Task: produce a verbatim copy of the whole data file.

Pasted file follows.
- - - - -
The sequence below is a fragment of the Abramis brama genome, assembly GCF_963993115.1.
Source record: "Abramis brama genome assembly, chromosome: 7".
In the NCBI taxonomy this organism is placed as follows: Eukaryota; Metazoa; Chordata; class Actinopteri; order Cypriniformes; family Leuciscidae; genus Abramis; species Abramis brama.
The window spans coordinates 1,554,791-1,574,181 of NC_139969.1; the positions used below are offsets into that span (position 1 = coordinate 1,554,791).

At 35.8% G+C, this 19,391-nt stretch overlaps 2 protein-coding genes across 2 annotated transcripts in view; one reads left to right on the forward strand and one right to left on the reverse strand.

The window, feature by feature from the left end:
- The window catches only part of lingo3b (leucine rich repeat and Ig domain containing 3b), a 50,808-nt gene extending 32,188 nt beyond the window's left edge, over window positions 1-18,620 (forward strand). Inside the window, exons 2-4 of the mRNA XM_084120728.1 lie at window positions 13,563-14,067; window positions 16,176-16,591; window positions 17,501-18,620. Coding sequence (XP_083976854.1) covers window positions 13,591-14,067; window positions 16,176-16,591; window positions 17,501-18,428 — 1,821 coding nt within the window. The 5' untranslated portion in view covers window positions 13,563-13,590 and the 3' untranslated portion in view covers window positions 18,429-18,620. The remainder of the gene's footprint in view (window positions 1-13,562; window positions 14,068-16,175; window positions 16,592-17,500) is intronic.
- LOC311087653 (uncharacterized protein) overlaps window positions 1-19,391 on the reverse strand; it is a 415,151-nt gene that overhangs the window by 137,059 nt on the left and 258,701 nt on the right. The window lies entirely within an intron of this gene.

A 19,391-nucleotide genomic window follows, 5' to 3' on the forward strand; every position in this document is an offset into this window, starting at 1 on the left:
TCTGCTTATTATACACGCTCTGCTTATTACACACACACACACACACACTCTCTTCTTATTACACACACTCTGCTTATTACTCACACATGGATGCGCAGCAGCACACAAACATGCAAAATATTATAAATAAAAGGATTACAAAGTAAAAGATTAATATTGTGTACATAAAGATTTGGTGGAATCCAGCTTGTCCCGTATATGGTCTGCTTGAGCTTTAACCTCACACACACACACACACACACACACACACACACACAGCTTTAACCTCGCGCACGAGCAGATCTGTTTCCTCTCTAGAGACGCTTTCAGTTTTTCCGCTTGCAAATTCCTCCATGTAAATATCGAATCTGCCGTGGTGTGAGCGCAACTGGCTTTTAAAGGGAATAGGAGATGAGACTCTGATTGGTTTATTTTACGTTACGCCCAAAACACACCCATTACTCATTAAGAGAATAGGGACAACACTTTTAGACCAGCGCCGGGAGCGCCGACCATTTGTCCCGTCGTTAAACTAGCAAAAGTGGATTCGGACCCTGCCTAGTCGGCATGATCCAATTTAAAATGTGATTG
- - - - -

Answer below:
The sequence below is a fragment of the Abramis brama genome, assembly GCF_963993115.1.
Source record: "Abramis brama genome assembly, chromosome: 7".
In the NCBI taxonomy this organism is placed as follows: Eukaryota; Metazoa; Chordata; class Actinopteri; order Cypriniformes; family Leuciscidae; genus Abramis; species Abramis brama.
The window spans coordinates 1,554,791-1,574,181 of NC_139969.1; the positions used below are offsets into that span (position 1 = coordinate 1,554,791).

At 35.8% G+C, this 19,391-nt stretch overlaps 2 protein-coding genes across 2 annotated transcripts in view; one reads left to right on the forward strand and one right to left on the reverse strand.

The window, feature by feature from the left end:
- The window catches only part of lingo3b (leucine rich repeat and Ig domain containing 3b), a 50,808-nt gene extending 32,188 nt beyond the window's left edge, over window positions 1-18,620 (forward strand). Inside the window, exons 2-4 of the mRNA XM_084120728.1 lie at window positions 13,563-14,067; window positions 16,176-16,591; window positions 17,501-18,620. Coding sequence (XP_083976854.1) covers window positions 13,591-14,067; window positions 16,176-16,591; window positions 17,501-18,428 — 1,821 coding nt within the window. The 5' untranslated portion in view covers window positions 13,563-13,590 and the 3' untranslated portion in view covers window positions 18,429-18,620. The remainder of the gene's footprint in view (window positions 1-13,562; window positions 14,068-16,175; window positions 16,592-17,500) is intronic.
- LOC311087653 (uncharacterized protein) overlaps window positions 1-19,391 on the reverse strand; it is a 415,151-nt gene that overhangs the window by 137,059 nt on the left and 258,701 nt on the right. The window lies entirely within an intron of this gene.

A 19,391-nucleotide genomic window follows, 5' to 3' on the forward strand; every position in this document is an offset into this window, starting at 1 on the left:
TCTGCTTATTATACACGCTCTGCTTATTACACACACACACACACACACTCTCTTCTTATTACACACACTCTGCTTATTACTCACACATGGATGCGCAGCAGCACACAAACATGCAAAATATTATAAATAAAAGGATTACAAAGTAAAAGATTAATATTGTGTACATAAAGATTTGGTGGAATCCAGCTTGTCCCGTATATGGTCTGCTTGAGCTTTAACCTCACACACACACACACACACACACACACACACACACAGCTTTAACCTCGCGCACGAGCAGATCTGTTTCCTCTCTAGAGACGCTTTCAGTTTTTCCGCTTGCAAATTCCTCCATGTAAATATCGAATCTGCCGTGGTGTGAGCGCAACTGGCTTTTAAAGGGAATAGGAGATGAGACTCTGATTGGTTTATTTTACGTTACGCCCAAAACACACCCATTACTCATTAAGAGAATAGGGACAACACTTTTAGACCAGCGCCGGGAGCGCCGACCATTTGTCCCGTCGTTAAACTAGCAAAAGTGGATTCGGACCCTGCCTAGTCGGCATGATCCAATTTAAAATGTGATTG